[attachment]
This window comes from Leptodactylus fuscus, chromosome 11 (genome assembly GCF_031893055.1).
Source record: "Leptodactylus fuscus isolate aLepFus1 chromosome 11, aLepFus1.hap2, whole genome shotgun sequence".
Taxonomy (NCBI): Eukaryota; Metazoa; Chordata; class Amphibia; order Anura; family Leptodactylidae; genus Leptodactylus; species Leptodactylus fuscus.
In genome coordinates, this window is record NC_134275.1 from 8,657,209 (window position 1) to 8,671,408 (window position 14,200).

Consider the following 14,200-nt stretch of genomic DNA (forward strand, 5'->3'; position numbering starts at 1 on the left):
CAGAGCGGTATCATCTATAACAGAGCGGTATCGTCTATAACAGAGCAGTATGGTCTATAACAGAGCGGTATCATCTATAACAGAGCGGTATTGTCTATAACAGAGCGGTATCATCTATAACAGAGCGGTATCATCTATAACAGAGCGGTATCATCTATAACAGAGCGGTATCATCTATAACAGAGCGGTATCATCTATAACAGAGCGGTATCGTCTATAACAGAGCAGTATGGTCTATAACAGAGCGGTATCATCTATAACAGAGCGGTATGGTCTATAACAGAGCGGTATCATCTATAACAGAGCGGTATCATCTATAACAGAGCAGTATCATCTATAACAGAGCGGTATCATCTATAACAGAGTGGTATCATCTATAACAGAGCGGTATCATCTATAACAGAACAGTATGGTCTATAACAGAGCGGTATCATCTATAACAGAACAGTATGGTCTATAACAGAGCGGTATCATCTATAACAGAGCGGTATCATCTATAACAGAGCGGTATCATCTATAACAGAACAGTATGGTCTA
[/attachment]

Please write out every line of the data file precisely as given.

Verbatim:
This window comes from Leptodactylus fuscus, chromosome 11 (genome assembly GCF_031893055.1).
Source record: "Leptodactylus fuscus isolate aLepFus1 chromosome 11, aLepFus1.hap2, whole genome shotgun sequence".
Taxonomy (NCBI): Eukaryota; Metazoa; Chordata; class Amphibia; order Anura; family Leptodactylidae; genus Leptodactylus; species Leptodactylus fuscus.
In genome coordinates, this window is record NC_134275.1 from 8,657,209 (window position 1) to 8,671,408 (window position 14,200).

Consider the following 14,200-nt stretch of genomic DNA (forward strand, 5'->3'; position numbering starts at 1 on the left):
CAGAGCGGTATCATCTATAACAGAGCGGTATCGTCTATAACAGAGCAGTATGGTCTATAACAGAGCGGTATCATCTATAACAGAGCGGTATTGTCTATAACAGAGCGGTATCATCTATAACAGAGCGGTATCATCTATAACAGAGCGGTATCATCTATAACAGAGCGGTATCATCTATAACAGAGCGGTATCATCTATAACAGAGCGGTATCGTCTATAACAGAGCAGTATGGTCTATAACAGAGCGGTATCATCTATAACAGAGCGGTATGGTCTATAACAGAGCGGTATCATCTATAACAGAGCGGTATCATCTATAACAGAGCAGTATCATCTATAACAGAGCGGTATCATCTATAACAGAGTGGTATCATCTATAACAGAGCGGTATCATCTATAACAGAACAGTATGGTCTATAACAGAGCGGTATCATCTATAACAGAACAGTATGGTCTATAACAGAGCGGTATCATCTATAACAGAGCGGTATCATCTATAACAGAGCGGTATCATCTATAACAGAACAGTATGGTCTA